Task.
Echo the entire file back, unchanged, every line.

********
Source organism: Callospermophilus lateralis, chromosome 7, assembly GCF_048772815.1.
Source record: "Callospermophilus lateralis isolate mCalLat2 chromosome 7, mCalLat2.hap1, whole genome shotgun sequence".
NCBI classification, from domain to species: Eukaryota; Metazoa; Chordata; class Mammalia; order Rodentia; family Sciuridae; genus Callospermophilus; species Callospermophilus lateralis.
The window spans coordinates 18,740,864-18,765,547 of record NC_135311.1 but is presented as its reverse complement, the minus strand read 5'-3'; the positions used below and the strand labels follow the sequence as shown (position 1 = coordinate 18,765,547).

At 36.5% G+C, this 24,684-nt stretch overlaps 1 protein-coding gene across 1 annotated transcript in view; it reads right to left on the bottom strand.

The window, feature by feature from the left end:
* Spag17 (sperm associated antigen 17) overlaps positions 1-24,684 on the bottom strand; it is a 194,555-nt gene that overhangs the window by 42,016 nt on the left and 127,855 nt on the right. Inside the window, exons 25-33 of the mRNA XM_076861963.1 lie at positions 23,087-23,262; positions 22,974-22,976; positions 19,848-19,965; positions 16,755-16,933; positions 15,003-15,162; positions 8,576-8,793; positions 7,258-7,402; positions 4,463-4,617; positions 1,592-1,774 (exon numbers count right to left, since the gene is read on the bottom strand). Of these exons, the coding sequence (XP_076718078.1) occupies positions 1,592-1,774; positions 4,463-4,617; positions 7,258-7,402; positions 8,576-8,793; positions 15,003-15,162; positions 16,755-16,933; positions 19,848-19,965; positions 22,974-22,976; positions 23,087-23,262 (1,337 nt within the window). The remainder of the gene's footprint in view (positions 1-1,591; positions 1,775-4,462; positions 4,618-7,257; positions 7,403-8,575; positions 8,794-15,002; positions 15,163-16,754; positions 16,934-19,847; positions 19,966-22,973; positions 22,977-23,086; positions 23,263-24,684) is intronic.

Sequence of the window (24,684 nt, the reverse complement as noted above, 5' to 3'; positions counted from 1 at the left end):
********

Source organism: Callospermophilus lateralis, chromosome 7, assembly GCF_048772815.1.
Source record: "Callospermophilus lateralis isolate mCalLat2 chromosome 7, mCalLat2.hap1, whole genome shotgun sequence".
NCBI classification, from domain to species: Eukaryota; Metazoa; Chordata; class Mammalia; order Rodentia; family Sciuridae; genus Callospermophilus; species Callospermophilus lateralis.
The window spans coordinates 18,740,864-18,765,547 of record NC_135311.1 but is presented as its reverse complement, the minus strand read 5'-3'; the positions used below and the strand labels follow the sequence as shown (position 1 = coordinate 18,765,547).

At 36.5% G+C, this 24,684-nt stretch overlaps 1 protein-coding gene across 1 annotated transcript in view; it reads right to left on the bottom strand.

The window, feature by feature from the left end:
* Spag17 (sperm associated antigen 17) overlaps positions 1-24,684 on the bottom strand; it is a 194,555-nt gene that overhangs the window by 42,016 nt on the left and 127,855 nt on the right. Inside the window, exons 25-33 of the mRNA XM_076861963.1 lie at positions 23,087-23,262; positions 22,974-22,976; positions 19,848-19,965; positions 16,755-16,933; positions 15,003-15,162; positions 8,576-8,793; positions 7,258-7,402; positions 4,463-4,617; positions 1,592-1,774 (exon numbers count right to left, since the gene is read on the bottom strand). Of these exons, the coding sequence (XP_076718078.1) occupies positions 1,592-1,774; positions 4,463-4,617; positions 7,258-7,402; positions 8,576-8,793; positions 15,003-15,162; positions 16,755-16,933; positions 19,848-19,965; positions 22,974-22,976; positions 23,087-23,262 (1,337 nt within the window). The remainder of the gene's footprint in view (positions 1-1,591; positions 1,775-4,462; positions 4,618-7,257; positions 7,403-8,575; positions 8,794-15,002; positions 15,163-16,754; positions 16,934-19,847; positions 19,966-22,973; positions 22,977-23,086; positions 23,263-24,684) is intronic.

Sequence of the window (24,684 nt, the reverse complement as noted above, 5' to 3'; positions counted from 1 at the left end):